Newspaper Blog Readership Triples in Past Year
The most famous put-down was from CBS’ Jonathan Klein when faced with the meltdown of that network’s bogus story about Bush’s National Guard duty.
It’s an important moment, because you couldn’t have a starker contrast between the multiple layers of checks and balances, and a guy sitting in his living room in his pajamas writing what he thinks.And indeed, during the “Wisconsin Blog Summit” last March, a representative from a state newspaper got up to berate bloggers for being mere parasites feeding off news reported by traditional outlets.
But where blogs are concerned, it seems that established news outlets are deciding to switch rather than fight.
The Public Relations Society of America notes:
The number of people reading Internet blogs on the top-10 U.S. newspaper sites more than tripled in December from a year ago and accounted for a larger percentage of overall traffic to those sites, according to research released yesterday by Nielsen//NetRatings.Thus while the circulation of print editions of newspapers is down across the board, and the readership of online newspapers has risen significantly, blogs associated with these same newspapers took off like the Space Shuttle.
Unique visitors to blog sites affiliated with the largest Internet newspapers rose to 3.8 million in December 2006 from 1.2 million viewers a year earlier, the data showed.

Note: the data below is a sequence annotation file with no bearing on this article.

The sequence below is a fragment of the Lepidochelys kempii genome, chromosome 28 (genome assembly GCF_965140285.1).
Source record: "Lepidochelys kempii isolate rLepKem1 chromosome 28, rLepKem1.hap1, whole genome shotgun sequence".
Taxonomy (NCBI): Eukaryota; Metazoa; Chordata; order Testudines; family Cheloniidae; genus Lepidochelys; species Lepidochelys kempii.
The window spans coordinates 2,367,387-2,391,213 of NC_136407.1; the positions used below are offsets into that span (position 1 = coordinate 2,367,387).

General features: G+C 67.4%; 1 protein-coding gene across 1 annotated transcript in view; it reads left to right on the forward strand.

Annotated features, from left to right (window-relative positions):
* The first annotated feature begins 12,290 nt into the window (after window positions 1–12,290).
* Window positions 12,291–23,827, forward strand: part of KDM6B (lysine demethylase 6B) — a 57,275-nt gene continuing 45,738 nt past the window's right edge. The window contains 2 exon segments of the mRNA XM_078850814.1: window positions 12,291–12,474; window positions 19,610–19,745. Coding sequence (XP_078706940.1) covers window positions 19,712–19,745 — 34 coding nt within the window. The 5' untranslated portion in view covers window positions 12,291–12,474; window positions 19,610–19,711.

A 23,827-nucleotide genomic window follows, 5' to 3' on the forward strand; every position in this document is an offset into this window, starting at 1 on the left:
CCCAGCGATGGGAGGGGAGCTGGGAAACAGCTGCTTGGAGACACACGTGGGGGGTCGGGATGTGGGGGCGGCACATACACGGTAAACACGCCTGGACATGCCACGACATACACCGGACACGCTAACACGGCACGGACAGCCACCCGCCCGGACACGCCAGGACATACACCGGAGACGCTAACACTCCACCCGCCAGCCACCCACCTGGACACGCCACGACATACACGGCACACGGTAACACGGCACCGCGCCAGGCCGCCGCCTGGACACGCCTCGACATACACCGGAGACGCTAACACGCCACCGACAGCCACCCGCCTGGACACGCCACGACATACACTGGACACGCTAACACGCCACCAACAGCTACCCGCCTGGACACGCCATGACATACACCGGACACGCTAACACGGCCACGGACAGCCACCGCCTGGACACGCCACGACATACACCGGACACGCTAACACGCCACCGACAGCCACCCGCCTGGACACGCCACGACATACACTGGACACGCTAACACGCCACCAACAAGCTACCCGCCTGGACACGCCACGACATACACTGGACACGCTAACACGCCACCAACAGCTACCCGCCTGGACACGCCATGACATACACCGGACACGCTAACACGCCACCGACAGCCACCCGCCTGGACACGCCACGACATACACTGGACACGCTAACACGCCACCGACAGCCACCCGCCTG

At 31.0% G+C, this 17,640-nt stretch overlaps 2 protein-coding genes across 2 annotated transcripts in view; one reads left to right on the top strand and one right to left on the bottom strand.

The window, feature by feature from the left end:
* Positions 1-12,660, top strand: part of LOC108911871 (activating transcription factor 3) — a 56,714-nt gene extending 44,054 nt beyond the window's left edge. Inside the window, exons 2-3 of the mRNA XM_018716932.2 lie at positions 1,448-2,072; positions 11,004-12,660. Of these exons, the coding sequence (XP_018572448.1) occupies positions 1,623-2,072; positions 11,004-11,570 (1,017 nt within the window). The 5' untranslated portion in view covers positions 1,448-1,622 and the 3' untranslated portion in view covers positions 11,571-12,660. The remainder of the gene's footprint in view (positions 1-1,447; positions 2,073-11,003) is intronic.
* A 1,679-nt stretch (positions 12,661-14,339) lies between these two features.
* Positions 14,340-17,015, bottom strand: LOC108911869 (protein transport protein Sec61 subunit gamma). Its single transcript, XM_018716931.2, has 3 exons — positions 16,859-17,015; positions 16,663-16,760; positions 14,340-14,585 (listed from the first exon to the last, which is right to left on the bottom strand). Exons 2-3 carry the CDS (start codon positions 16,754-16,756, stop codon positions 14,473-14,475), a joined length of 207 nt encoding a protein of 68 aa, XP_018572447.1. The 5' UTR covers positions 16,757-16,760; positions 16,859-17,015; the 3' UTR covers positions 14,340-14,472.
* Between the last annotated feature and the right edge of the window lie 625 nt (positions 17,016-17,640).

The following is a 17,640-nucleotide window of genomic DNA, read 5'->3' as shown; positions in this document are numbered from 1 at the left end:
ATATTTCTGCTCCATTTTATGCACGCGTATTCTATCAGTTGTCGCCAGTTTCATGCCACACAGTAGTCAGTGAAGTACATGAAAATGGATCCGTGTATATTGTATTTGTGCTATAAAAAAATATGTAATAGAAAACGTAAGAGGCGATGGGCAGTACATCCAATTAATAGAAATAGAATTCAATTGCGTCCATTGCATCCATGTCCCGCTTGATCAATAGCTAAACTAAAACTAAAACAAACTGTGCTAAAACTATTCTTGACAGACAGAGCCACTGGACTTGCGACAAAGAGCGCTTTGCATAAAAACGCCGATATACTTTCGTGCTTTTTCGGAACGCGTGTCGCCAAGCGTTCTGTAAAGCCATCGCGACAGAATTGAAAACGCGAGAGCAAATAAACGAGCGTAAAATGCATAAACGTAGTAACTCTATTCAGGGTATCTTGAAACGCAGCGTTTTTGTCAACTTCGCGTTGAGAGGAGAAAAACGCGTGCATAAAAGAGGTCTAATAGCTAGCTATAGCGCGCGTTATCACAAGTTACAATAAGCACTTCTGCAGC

“As Web 2.0 becomes a predominant online consumer model, traditional publishers are adopting interactive forums like blogs,” Carolyn Creekmore, senior director of media analytics, Nielsen//NetRatings, said in a press release. “It makes perfect sense for online newspapers, where responding to a blog posting is like writing an instant letter to the editor.” she continued.
Blog pages accounted for 13 percent of overall visits to newspaper sites in that month, up from 4 percent a year earlier. Total visitors to the top newspaper sites rose 9 percent to 29.9 million.
About 60 percent of online newspaper readers were men, with the percentage rising to 66 percent of blog readers, Nielsen//NetRatings said.
The top U.S. newspaper site in December belonged to NYTimes.com, with 13.2 million unique viewers, followed by USAToday.com, with 9.1 million viewers, and washingtonpost.com, with 7.6 million viewers.
The Nielsen document is here.
Quite clearly, blogging is the form of journalism suited to the age of the Internet.
Traditional print journalists, remember, banged out stories and columns on a manual typewriter, and submitted them to editors on a fixed schedule. The editors, when done editing them, shipped them off to be typeset, printed and distributed.
When newspapers first went on the Internet, they simply continued the process, but in addition to a printed edition, the same text would appear online -- still on a fixed schedule, with the number, length and formatting of articles identical to the print version.
Over time, newspapers have moved to exploit the capabilities of the Internet, and that involves going to blogs, which allow columnists, reporters and editors who write as many articles as they want, write the length the want and post when they want. And if they want, get instant feedback from readers in the form of comments.
The basics of good journalism haven’t changed. A good blogger is a good reporter, and a good reporter can easily be (with just a little training in simple technology) a good blogger.
Thus mainstream outlets are finally using the technology to its full potential. But they should have the grace to admit that the guys (and some gals) in pajamas were there first.